How to master the beautiful osmosis of conscious and unconscious, voluntary and involuntary, deliberate and serendipitous.
In 1926, thirteen years before James Webb Young’s Technique for Producing Ideas and more than three decades before Arthur Koestler’s seminal “bisociation” theory of how creativity works, English social psychologist and London School of Economics co-founder Graham Wallas, sixty-eight at the time, penned The Art of Thought — an insightful theory outlining the four stages of the creative process, based both on his own empirical observations and on the accounts of famous inventors and polymaths. Though, sadly, the book is long out of print, with surviving copies sold for a fortune and available in a few public libraries, the gist of Wallas’s model has been preserved in a chapter of the 1976 treasure The Creativity Question (public library) — an invaluable selection of meditations on and approaches to creativity by some of history’s greatest minds, compiled by psychiatrist Albert Rothenberg and philosopher Carl R. Hausman, reminiscent of the 1942 gem An Anatomy of Inspiration.
Wallas outlines four stages of the creative process — preparation, incubation, illumination, and verification — dancing in a delicate osmosis of conscious and unconscious work. These phases, which literary legend Michael Cowley would come to parallel in his 1958 model of the four stages of writing, go as follows:
During the preparation stage, the problem is “investigated in all directions” as the thinker readies the mental soil for the sowing of the seeds. It’s the accumulation of intellectual resources out of which to construct the new ideas. It is fully conscious and entails part research, part planning, part entering the right frame of mind and attention. Wallas writes:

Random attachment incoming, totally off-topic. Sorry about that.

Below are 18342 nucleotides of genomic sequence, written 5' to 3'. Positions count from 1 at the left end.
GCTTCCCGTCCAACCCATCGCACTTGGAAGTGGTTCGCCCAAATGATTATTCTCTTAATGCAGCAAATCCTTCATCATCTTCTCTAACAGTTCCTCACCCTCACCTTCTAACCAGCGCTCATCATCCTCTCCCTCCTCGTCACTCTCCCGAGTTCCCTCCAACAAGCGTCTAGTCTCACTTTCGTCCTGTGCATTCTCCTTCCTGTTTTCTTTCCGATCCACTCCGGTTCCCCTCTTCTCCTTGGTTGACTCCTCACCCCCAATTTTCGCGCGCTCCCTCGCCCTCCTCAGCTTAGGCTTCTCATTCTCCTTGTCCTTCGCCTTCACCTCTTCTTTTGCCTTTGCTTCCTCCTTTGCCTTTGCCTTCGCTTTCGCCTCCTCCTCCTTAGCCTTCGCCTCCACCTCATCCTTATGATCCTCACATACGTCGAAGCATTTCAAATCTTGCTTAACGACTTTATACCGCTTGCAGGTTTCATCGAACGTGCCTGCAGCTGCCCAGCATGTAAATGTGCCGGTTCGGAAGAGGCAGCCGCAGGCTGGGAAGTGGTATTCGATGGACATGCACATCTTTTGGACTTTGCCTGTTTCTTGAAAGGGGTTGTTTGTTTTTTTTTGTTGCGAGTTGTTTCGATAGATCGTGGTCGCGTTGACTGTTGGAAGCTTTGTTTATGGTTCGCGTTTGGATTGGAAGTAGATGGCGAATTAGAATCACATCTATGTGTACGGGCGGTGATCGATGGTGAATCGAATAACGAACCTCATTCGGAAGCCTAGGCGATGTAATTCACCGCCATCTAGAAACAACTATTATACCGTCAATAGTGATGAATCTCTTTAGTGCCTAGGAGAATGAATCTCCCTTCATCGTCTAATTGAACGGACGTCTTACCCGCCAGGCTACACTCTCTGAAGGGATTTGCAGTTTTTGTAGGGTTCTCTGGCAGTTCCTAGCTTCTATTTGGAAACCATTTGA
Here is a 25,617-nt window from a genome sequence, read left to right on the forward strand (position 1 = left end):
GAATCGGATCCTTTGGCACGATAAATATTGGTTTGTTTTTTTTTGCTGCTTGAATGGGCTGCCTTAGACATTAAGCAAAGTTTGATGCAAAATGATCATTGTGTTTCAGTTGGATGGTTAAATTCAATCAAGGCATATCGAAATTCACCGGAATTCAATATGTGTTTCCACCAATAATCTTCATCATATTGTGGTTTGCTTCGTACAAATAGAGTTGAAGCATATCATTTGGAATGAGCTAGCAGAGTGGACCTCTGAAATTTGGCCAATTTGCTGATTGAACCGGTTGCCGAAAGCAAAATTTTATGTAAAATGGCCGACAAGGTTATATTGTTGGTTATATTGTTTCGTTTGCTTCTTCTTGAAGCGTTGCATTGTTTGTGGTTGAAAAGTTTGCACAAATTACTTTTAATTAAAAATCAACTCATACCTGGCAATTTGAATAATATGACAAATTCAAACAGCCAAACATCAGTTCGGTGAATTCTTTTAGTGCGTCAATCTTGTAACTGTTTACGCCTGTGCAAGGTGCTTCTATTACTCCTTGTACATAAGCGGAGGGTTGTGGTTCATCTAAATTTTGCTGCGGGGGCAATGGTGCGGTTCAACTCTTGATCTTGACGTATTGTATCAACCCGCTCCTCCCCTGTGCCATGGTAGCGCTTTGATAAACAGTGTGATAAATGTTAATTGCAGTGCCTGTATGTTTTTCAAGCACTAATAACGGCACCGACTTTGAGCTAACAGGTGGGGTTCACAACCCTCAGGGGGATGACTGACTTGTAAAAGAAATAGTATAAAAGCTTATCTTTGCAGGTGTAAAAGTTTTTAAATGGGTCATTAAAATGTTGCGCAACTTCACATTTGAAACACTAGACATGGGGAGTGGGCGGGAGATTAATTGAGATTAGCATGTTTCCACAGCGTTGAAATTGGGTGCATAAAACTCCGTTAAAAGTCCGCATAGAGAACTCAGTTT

The educated man has, again, learnt, and can, in the Preparation stage, voluntarily or habitually follow out, rules as to the order in which he shall direct his attention to successive elements.
Next comes a period of unconscious processing, during which no direct effort is exerted upon the problem at hand — this is where the “combinatory play” that marked Einstein’s thought takes place. Wallas notes that the stage has two divergent elements — the “negative fact” that during Incubation we don’t consciously deliberate on a particular problem, and the “positive fact” of a series of unconscious, involuntary (or, as he terms it, “foreconscious” and “forevoluntary”) mental events taking place. He writes:
Voluntary abstention from conscious thought on any problem may, itself, take two forms: the period of abstention may be spent either in conscious mental work on other problems, or in a relaxation from all conscious mental work. The first kind of Incubation economizes time, and is therefore often the better.
T. S. Eliot would come to echo the value of incubation seven years later in his own meditation on the role of idea-incubation in the creative process, as would many other great minds: Alexander Graham Bell, for all his deliberate dedication, spoke of the power of “unconscious cerebration” and Lewis Carroll advocated for the importance of mental “mastication.”
Wallas proposes a technique for optimizing the fruits of the Incubation stage — something our modern-day psychology of productivity would come to confirm — by deliberately building interruptions of concentrated effort into our workflow:
We can often get more result in the same way by beginning several problems in succession, and voluntarily leaving them unfinished while we turn to others, than by finishing our work on each problem at one sitting.
Following Incubation is the Illumination stage, which Wallas based on French polymath Henri Poincaré’s concept of “sudden illumination” — that flash of insight that the conscious self can’t will and the subliminal self can only welcome once all elements gathered during the Preparation stage have floated freely around during Incubation and are now ready to click into an illuminating new formation. It is the moment beloved graphic designer Paula Scher likens to the winning alignment of a slot machine, the same kind of “chance-opportunism” masquerading as serendipity that fuels much of scientific discovery.